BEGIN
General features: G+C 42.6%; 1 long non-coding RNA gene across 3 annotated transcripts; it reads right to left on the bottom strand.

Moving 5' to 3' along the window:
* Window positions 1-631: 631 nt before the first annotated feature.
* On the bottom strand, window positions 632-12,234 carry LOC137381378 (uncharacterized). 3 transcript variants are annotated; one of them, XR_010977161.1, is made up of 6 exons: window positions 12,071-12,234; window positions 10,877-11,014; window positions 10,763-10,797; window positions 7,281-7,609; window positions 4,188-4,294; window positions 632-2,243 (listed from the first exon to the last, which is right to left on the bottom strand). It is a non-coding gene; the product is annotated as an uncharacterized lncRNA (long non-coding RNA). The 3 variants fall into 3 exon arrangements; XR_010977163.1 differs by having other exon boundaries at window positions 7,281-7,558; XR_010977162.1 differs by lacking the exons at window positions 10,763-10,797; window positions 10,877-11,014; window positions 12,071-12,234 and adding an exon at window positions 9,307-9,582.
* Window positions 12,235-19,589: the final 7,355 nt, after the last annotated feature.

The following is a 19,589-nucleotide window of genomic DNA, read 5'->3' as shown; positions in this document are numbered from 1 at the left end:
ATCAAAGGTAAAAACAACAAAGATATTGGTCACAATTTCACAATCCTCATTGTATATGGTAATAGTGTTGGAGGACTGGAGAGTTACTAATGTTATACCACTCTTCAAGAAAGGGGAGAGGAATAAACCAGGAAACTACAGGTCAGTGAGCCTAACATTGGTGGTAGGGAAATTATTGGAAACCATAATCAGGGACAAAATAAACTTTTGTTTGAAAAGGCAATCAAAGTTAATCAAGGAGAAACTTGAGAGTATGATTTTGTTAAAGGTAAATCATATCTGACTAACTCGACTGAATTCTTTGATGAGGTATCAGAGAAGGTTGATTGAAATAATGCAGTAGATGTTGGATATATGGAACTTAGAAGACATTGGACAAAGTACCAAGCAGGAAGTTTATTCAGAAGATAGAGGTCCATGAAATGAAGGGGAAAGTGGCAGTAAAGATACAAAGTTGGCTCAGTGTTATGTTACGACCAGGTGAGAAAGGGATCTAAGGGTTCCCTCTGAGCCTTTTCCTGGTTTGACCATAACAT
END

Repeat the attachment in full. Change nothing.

General features: G+C 42.6%; 1 long non-coding RNA gene across 3 annotated transcripts; it reads right to left on the bottom strand.

Moving 5' to 3' along the window:
* Window positions 1-631: 631 nt before the first annotated feature.
* On the bottom strand, window positions 632-12,234 carry LOC137381378 (uncharacterized). 3 transcript variants are annotated; one of them, XR_010977161.1, is made up of 6 exons: window positions 12,071-12,234; window positions 10,877-11,014; window positions 10,763-10,797; window positions 7,281-7,609; window positions 4,188-4,294; window positions 632-2,243 (listed from the first exon to the last, which is right to left on the bottom strand). It is a non-coding gene; the product is annotated as an uncharacterized lncRNA (long non-coding RNA). The 3 variants fall into 3 exon arrangements; XR_010977163.1 differs by having other exon boundaries at window positions 7,281-7,558; XR_010977162.1 differs by lacking the exons at window positions 10,763-10,797; window positions 10,877-11,014; window positions 12,071-12,234 and adding an exon at window positions 9,307-9,582.
* Window positions 12,235-19,589: the final 7,355 nt, after the last annotated feature.

The following is a 19,589-nucleotide window of genomic DNA, read 5'->3' as shown; positions in this document are numbered from 1 at the left end:
ATCAAAGGTAAAAACAACAAAGATATTGGTCACAATTTCACAATCCTCATTGTATATGGTAATAGTGTTGGAGGACTGGAGAGTTACTAATGTTATACCACTCTTCAAGAAAGGGGAGAGGAATAAACCAGGAAACTACAGGTCAGTGAGCCTAACATTGGTGGTAGGGAAATTATTGGAAACCATAATCAGGGACAAAATAAACTTTTGTTTGAAAAGGCAATCAAAGTTAATCAAGGAGAAACTTGAGAGTATGATTTTGTTAAAGGTAAATCATATCTGACTAACTCGACTGAATTCTTTGATGAGGTATCAGAGAAGGTTGATTGAAATAATGCAGTAGATGTTGGATATATGGAACTTAGAAGACATTGGACAAAGTACCAAGCAGGAAGTTTATTCAGAAGATAGAGGTCCATGAAATGAAGGGGAAAGTGGCAGTAAAGATACAAAGTTGGCTCAGTGTTATGTTACGACCAGGTGAGAAAGGGATCTAAGGGTTCCCTCTGAGCCTTTTCCTGGTTTGACCATAACAT